Transnational corporations have thus far been the main beneficiaries of WTO agreements. This is hardly surprising, as in many cases they have directly influenced the positions of the most powerful WTO members during the negotiation of these agreements. This was certainly the case during the Uruguay Round of GATT negotiations, when the bulk of the WTO agreements were shaped. In addition to bringing Southern countries under the GATT and its discipline and putting new issues on the trade agenda, the Uruguay Round granted Northern TNCs expanded access to developing country markets. The seven-year round, which began in 1986, helped Northern countries and their corporations to achieve further liberalisation in sectors where they had an advantage, such as services, and also introduced intellectual property rights and other protections for TNC activities.
The most strenuous lobbying took place in the US. Not only did individual companies vie for general trade liberalisation and the opening up of markets, but industry coalitions were also created to push for the inclusion of certain issues under the GATT regime. For example, the Coalition of Service Industries lobbied for a new trade regime for services and the Intellectual Property Committee worked to get the TRIPs (Trade-Related Aspects of Intellectual Property Rights) agreement on the agenda. Industry influence was also evident in the composition of the US delegation: the vast majority of members were from the corporate world.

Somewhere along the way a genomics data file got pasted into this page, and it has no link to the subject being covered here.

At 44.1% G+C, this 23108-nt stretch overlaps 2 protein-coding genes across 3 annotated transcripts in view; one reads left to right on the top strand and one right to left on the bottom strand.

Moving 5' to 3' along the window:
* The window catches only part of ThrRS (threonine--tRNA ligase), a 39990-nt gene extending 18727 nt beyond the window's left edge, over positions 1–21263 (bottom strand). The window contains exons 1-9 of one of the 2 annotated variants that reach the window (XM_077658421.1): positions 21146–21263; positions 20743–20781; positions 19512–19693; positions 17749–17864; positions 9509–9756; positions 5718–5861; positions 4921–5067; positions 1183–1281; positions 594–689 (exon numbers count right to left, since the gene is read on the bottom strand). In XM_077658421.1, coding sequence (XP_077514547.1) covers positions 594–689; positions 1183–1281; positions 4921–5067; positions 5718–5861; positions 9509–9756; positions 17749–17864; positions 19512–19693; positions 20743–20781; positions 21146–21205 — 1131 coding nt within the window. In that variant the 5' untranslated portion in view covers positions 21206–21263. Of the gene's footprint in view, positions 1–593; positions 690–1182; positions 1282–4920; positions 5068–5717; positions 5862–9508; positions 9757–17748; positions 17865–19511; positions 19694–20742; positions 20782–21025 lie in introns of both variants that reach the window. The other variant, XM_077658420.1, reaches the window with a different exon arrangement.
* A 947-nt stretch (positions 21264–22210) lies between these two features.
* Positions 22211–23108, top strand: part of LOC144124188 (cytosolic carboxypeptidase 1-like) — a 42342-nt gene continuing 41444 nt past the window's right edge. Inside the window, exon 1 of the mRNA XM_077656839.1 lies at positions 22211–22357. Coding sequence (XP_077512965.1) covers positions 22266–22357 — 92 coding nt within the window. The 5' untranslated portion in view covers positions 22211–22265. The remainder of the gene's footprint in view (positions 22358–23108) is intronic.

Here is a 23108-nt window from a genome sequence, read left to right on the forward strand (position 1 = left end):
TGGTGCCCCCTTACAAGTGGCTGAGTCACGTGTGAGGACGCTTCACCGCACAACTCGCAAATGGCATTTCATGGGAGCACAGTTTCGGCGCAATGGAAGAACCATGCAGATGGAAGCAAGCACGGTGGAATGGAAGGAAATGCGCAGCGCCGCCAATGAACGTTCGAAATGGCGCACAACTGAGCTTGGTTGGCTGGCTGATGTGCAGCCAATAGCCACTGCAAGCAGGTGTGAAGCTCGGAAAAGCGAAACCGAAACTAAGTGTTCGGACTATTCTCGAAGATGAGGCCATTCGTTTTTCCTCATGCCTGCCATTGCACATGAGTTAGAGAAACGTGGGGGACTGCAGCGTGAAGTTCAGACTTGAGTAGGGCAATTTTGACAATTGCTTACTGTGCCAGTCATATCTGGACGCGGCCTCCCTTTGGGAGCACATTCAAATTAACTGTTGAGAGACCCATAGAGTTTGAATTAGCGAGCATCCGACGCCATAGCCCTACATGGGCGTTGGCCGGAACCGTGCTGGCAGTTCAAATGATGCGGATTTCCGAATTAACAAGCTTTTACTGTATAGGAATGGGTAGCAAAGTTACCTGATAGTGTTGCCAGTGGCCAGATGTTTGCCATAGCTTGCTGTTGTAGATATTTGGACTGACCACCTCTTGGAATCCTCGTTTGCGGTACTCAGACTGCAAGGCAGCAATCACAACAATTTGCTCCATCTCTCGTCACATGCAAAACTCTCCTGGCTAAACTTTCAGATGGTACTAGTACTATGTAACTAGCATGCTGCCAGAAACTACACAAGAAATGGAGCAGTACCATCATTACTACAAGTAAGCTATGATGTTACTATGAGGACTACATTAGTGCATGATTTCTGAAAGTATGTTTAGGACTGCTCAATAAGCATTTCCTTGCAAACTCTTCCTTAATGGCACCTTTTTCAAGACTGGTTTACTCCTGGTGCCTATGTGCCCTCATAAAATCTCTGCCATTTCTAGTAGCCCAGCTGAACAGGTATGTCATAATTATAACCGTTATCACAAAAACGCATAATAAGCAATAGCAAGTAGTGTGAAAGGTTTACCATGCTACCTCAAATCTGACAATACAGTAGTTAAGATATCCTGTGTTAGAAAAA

During the first years of the Uruguay Round, European business lobby groups were not intensively involved in negotiations. EU industry launched a serious lobbying effort only when negotiations came to a deadlock over the agreement on agriculture. According to former ERT Secretary-General Keith Richardson:
"What we tried to say to governments is: whatever the difficulties are, the most important thing is to get the overall deal, because that will bring benefits to the whole of European business. And the total picture is more important than the individual difficulties. It's quite a difficult message, and the only way you really do it is with face-to-face meetings."